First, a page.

Calves in sandpit enjoying a natural earth lick.
There is actually a term for eating the earth, geophagia (geo = earth; phagia = eating). So what are the health benefits?
- Clay absorbs toxins
This article from Answers covers more topics than geophagia, scroll down to the section “Eating Dirt” for a little further reading.
Our pastures contain remnants of past glacier activity in this part of Nebraska. As the glaciers receded, sand, gravel and boulders were deposited across our farm. The exposed “sand pit” the calves are visiting in the photo above has very fine sand with clay. We have a few of these open sand areas across the farm where the vegetation is sparse. When the cattle move into these areas they take advantage of the naturally available minerals and clay.
Momma cow cleaning “dirt” off her calf.
As you can imagine, we and the cows, prefer vegetative cover and not bare soil patches in our pastures. Since the majority of our pastures are covered with grass, we can count on the local badger population to create small exposed earth patches all across the farm. When our herd encounters these badger earth piles, they will paw, scratch and lick the earth. During fly season the cattle will use their hooves to throw the “dirt” onto their bellies and backs as fly repellant.
In addition we offer clay as part of our mineral program to allow animals to self medicate when bare earth is not available. A quick search of the internet will give you ideas on how to add clay to your medicine cabinet also.
Please leave a comment if you have experience with the health benefits of clay as part of your diet.
Broilers on fresh grass.
Prior to our start with cattle, we practiced pasture animal production using poultry. Specifically chickens known as “broilers”, birds bred and raised for their meat, not eggs. Pasture poultry production is a fairly easy process. Day old chicks arrive in the mail. Their first few weeks are spent inside, protected from the elements. At around three weeks of age the young birds move to a portable (floorless) shelter. The shelter provides protection from weather but more importantly, security from predators. Without a floor, the chickens are free to pick and scratch through grass and excrete their waste right onto the soil. The shelters are moved daily to a fresh patch of grass.
Fresh grass is the key to chicken health. They do consume grains for a large part of their diet, but you would be amazed at the amount of grass a chicken will eat. In addition to grass and grain, chickens love to feast on any unsuspecting bug.
In the end, a healthy pasture raised broiler in your grill, skillet, oven or crock pot will translate into a happy healthy family. Email us for current or future availability of pasture poultry.
Our farm is located in the tall grass prairie region of eastern Nebraska. A rare remnant of this tall grass prairie exists within our pastures yet today. Most people are familiar that historically a key component of the grassland ecosystem involved large roaming herds of grazing bison. When we arrived in 1997, the prairie was in a degraded state, in a large part due to lack of grazing. A system built and maintained by the interaction of growing plants and foraging animals will decline when animals are removed.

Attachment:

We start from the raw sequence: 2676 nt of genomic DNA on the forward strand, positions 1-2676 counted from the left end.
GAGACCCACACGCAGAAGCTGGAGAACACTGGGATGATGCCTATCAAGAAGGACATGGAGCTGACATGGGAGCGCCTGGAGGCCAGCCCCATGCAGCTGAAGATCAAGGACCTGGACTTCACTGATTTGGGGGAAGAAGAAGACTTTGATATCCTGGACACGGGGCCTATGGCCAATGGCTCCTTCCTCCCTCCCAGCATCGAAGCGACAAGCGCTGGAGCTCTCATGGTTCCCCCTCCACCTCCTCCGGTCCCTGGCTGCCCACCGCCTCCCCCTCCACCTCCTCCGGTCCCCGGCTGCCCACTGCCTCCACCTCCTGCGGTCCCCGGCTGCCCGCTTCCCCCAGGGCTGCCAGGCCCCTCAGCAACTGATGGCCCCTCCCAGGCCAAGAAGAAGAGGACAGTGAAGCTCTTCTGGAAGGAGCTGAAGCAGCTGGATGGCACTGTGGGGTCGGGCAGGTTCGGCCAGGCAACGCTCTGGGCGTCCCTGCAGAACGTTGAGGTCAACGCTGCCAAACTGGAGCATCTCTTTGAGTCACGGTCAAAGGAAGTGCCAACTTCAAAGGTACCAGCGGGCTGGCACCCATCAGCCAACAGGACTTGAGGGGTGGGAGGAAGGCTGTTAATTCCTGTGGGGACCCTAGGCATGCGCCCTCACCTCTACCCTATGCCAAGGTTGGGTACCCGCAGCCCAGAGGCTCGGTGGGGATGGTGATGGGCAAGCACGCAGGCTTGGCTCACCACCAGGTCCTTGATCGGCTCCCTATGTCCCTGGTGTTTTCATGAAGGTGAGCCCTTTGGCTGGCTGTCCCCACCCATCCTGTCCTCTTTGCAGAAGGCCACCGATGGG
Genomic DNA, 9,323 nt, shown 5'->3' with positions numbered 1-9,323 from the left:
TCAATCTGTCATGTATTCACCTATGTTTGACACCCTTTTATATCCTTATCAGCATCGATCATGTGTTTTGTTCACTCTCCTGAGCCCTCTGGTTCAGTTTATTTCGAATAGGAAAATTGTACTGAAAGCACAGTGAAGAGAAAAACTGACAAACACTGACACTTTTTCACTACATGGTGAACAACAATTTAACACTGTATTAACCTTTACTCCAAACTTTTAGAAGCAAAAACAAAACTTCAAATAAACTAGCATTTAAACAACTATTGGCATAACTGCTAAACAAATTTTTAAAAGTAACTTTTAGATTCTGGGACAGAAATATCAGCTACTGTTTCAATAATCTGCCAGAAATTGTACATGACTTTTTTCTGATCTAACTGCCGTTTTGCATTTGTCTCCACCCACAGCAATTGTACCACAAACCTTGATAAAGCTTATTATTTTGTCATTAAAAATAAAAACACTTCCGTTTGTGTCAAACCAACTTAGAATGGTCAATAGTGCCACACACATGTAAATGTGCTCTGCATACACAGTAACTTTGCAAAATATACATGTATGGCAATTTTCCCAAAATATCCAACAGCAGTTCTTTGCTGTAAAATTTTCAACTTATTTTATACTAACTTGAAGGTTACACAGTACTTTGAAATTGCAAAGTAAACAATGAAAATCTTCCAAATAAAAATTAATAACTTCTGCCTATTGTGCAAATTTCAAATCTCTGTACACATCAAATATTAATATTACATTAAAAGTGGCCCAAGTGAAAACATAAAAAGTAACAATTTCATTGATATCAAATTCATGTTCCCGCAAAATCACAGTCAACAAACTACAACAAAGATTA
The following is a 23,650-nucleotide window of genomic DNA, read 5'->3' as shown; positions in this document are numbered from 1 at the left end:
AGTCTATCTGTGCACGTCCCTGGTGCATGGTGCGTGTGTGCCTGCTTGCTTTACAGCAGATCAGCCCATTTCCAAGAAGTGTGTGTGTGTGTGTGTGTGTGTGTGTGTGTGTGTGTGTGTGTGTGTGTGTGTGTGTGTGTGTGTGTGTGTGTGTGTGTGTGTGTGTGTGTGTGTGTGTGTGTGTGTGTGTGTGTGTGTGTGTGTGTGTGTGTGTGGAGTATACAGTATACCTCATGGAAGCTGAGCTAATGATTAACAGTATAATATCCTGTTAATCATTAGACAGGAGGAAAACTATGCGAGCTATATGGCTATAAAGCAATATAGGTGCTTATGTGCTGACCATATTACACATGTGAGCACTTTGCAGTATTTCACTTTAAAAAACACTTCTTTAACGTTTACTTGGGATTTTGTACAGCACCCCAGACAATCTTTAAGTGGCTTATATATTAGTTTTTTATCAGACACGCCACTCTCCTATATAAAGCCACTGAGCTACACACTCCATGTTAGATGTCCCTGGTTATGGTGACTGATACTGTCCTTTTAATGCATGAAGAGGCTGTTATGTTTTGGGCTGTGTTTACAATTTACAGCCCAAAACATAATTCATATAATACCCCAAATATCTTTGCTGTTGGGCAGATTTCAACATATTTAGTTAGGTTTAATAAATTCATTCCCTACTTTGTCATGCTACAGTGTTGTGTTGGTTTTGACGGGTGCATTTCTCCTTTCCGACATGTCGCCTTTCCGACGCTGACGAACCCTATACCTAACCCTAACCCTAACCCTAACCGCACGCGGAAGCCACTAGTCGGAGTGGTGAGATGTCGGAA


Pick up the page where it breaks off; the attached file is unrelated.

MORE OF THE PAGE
Early efforts to restore the native prairie on our farm involved chain saws, herbicides and fire. The initial results were dramatic, invasive species declined and native species rebounded, but soon the grasslands returned to a stagnant state. Fire, mechanical and chemical inputs created an attractive short-term response but did not restore the key need of animal impact on growing plants.
July 2011 our first cattle arrived, 10 heifers (females) and a bull (male). You could say we became a “farm” at this point because we began producing livestock. From another point of view, the cattle restarted the biological processes that will bring balance back to the overall ecosystem.
We believe what we began on this small piece of land is for the betterment of the soil, water, plants, animals, our community and the world. In early 2013 we were surprised and honored to be recognized by the Nebraska Sustainable Agriculture Society with the 2012 NSAS Beginning Farmer Award.
You can read more about the Nebraska Sustainable Agriculture Society at http://www.NebSusAg.org/.
Here we will share our experience on a small “grass based farm”. Maybe you are interested in some of the same things we are?
Soil, grass, animals, sunlight and management equals regenerative health.
- Enjoyment and health benefits of grass based animal products
- Local foods
- Environmental harmony of grass and animal production
- Tall grass prairies, soil, water and wildlife
- Animal welfare and care of working livestock
Located 15 miles Northwest of Lincoln, Nebraska, we look forward to any feed back that is shared; your experiences, questions or comments.
What topics related to our site interest you? Feel free to leave a comment.